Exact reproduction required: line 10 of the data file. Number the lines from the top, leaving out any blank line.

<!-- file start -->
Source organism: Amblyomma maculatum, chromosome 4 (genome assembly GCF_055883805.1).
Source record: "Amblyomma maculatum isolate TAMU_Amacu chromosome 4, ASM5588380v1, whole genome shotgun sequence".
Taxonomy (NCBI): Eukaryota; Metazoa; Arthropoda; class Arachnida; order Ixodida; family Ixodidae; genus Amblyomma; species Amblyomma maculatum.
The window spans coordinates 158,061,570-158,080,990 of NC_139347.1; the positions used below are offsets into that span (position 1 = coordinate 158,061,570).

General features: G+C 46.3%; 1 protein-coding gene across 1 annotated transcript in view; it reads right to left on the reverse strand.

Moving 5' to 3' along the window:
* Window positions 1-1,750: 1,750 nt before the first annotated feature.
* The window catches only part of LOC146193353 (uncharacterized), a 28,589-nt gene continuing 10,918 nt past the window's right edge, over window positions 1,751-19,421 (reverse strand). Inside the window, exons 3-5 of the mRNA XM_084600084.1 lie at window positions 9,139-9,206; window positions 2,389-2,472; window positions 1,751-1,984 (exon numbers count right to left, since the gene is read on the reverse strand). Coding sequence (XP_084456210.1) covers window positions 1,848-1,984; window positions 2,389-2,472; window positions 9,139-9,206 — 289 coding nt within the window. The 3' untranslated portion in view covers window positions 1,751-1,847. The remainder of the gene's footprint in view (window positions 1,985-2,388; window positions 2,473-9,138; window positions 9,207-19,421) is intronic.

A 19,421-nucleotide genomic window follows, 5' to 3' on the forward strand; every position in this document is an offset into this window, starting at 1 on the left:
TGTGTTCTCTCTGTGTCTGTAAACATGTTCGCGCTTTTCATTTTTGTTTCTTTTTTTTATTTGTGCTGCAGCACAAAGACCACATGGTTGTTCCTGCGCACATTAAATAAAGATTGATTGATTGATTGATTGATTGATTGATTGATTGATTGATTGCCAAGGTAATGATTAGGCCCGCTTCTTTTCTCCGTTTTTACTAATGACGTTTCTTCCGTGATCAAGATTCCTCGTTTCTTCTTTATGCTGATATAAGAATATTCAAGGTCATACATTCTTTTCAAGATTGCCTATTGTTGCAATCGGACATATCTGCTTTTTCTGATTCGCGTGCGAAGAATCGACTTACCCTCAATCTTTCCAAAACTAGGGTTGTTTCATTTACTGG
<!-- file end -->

TGTGTTCTCTCTGTGTCTGTAAACATGTTCGCGCTTTTCATTTTTGTTTCTTTTTTTTATTTGTGCTGCAGCACAAAGACCACATGGTTGTTCCTGCGCACATTAAATAAAGATTGATTGATTGATTGATTGATTGATTGATTGATTGATTGATTGCCAAGGTAATGATTAGGCCCGCTTCTTTTCTCCGTTTTTACTAATGACGTTTCTTCCGTGATCAAGATTCCTCGTTTCTTCTTTATGCTGATATAAGAATATTCAAGGTCATACATTCTTTTCAAGATTGCCTATTGTTGCAATCGGACATATCTGCTTTTTCTGATTCGCGTGCGAAGAATCGACTTACCCTCAATCTTTCCAAAACTAGGGTTGTTTCATTTACTGG